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The Robert Frank Collection

Central Park South, 1948, 1990.28.25

Central Park South, 1948, 1990.28.25

New York 1947–1954

In February 1947 Frank sailed from Antwerp to New York. In April, upon seeing 40 Fotos, the Russian-born photographer, designer, and art director Alexey Brodovitch hired Frank as an assistant photographer at Harper's Bazaar. Frank also began publishing both commercial and independent work in a variety of magazines and journals, including Camera, Life, and Das Wochenende. By October Frank had resigned from Harper's Bazaar, although he would continue to contribute as a freelance photographer until 1951.

During his early years in New York, Frank immersed himself in the burgeoning photography scene there and responded to the work of Louis Faurer, Sid Grossman, and André Kertész as well as the German-born British photographer Bill Brandt and the Frenchman Henri Cartier-Bresson. He became acquainted with photographers Elliott Erwitt, Walker Evans, and Edward Steichen as well as publisher Robert Delpire.

Encouraged and inspired by Brodovitch, Frank picked up a 35mm Leica camera, which offered more freedom and spontaneity than his square-format Rolleiflex. He also allowed himself to respond intuitively to the fast pace, constant motion, and overwhelming stimuli of New York. The resulting pictures from this period—including one with a trapezoidal format and another that focuses on a reflection rather than the object itself—display a new level of experimentation as well as more developed attention to light, tone, gesture, and expression.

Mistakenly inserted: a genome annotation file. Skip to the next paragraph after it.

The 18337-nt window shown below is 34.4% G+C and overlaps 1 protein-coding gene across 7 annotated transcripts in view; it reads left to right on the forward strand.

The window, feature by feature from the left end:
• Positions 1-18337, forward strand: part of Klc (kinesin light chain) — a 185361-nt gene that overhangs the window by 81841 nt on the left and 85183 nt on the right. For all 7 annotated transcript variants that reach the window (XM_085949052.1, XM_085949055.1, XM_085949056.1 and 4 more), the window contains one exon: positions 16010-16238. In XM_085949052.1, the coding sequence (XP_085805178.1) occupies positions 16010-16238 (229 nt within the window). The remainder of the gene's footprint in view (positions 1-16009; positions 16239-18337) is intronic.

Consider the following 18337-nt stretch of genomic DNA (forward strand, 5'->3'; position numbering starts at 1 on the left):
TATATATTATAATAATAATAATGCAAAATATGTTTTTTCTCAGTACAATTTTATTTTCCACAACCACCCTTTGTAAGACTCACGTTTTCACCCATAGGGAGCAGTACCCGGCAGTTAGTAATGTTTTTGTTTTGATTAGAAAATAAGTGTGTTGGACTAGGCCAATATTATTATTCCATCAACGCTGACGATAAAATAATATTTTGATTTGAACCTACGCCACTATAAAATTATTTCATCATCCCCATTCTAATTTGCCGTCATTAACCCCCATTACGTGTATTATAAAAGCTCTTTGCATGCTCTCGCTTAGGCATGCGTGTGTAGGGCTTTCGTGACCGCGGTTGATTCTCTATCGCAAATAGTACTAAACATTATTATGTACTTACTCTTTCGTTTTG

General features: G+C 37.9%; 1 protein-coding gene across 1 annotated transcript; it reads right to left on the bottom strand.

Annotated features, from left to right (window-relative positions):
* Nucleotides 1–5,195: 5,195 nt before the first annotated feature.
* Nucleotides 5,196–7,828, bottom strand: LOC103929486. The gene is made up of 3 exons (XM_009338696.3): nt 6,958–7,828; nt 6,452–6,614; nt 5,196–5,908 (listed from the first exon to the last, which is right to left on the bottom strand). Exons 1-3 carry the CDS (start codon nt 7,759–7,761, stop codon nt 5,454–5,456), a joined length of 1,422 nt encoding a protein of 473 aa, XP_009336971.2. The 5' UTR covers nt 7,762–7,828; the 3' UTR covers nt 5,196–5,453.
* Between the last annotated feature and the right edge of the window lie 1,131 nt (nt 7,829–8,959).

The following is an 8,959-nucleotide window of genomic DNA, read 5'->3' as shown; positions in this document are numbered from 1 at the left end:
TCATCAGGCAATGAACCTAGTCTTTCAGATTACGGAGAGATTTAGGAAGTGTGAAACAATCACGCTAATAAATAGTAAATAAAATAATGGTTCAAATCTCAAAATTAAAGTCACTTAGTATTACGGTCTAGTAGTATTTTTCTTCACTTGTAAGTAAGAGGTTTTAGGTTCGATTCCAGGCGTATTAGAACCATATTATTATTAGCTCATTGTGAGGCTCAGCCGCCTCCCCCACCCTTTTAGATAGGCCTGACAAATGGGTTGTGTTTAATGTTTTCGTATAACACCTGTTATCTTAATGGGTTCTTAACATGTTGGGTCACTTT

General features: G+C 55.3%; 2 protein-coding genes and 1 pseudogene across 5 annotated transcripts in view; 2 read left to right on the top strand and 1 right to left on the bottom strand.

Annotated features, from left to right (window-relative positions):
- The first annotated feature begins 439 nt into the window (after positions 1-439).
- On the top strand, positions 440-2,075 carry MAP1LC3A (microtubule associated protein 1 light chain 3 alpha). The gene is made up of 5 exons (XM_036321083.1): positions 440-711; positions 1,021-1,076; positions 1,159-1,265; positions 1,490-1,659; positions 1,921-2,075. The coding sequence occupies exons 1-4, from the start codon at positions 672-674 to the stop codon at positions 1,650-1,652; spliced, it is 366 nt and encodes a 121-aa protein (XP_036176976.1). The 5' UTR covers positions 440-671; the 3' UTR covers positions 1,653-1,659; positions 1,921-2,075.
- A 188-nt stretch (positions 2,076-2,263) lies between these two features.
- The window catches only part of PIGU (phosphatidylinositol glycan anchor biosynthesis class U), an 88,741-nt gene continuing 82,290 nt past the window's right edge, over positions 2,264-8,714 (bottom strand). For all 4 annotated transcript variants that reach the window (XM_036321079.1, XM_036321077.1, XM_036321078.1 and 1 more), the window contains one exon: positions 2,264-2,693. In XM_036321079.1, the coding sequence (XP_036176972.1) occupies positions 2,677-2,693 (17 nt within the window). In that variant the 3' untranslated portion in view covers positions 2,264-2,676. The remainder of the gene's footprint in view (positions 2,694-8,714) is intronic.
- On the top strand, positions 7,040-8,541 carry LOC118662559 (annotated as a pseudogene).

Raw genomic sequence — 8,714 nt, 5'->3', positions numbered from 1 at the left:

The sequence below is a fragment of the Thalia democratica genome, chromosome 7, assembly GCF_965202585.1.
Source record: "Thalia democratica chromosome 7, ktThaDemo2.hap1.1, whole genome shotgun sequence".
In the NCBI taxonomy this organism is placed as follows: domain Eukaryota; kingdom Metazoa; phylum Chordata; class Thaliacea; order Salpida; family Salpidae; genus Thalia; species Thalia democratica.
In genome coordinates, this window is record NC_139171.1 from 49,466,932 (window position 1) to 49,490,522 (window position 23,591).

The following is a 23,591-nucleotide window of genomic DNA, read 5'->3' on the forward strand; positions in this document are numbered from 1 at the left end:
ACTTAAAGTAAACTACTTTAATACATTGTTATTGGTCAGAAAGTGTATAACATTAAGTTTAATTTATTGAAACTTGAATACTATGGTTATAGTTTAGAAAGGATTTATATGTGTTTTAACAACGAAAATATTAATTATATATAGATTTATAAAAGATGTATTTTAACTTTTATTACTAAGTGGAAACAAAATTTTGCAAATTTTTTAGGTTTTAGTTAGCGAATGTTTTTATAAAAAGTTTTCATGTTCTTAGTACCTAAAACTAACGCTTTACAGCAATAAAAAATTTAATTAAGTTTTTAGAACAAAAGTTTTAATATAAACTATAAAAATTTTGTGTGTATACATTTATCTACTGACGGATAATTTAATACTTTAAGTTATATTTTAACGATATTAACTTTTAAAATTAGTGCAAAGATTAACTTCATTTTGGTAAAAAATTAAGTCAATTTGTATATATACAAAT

Selected photographs, New York 1947–1954


Mr. and Mrs. Feiertag, Late Afternoon, 1951, 1990.28.21

Mr. and Mrs. Feiertag, Late Afternoon, 1951, 1990.28.21

People You Don't See

In the fall of 1951, at the urging of Edward Steichen, photographer and director of the department of photography at the Museum of Modern Art, Frank entered a series into the picture story competition in Life’s Contest for Young Photographers. People You Don’t See presented the daily activities of six people who lived on Frank’s block in lower Manhattan. Tailored to the style of Life magazine with a clear, chronological narrative and descriptive captions, the series did not win the contest, but Frank was awarded second prize, $1,250, in the individual picture competition.

People You Don't See, 1951

People You Don't See, 1951, contact sheets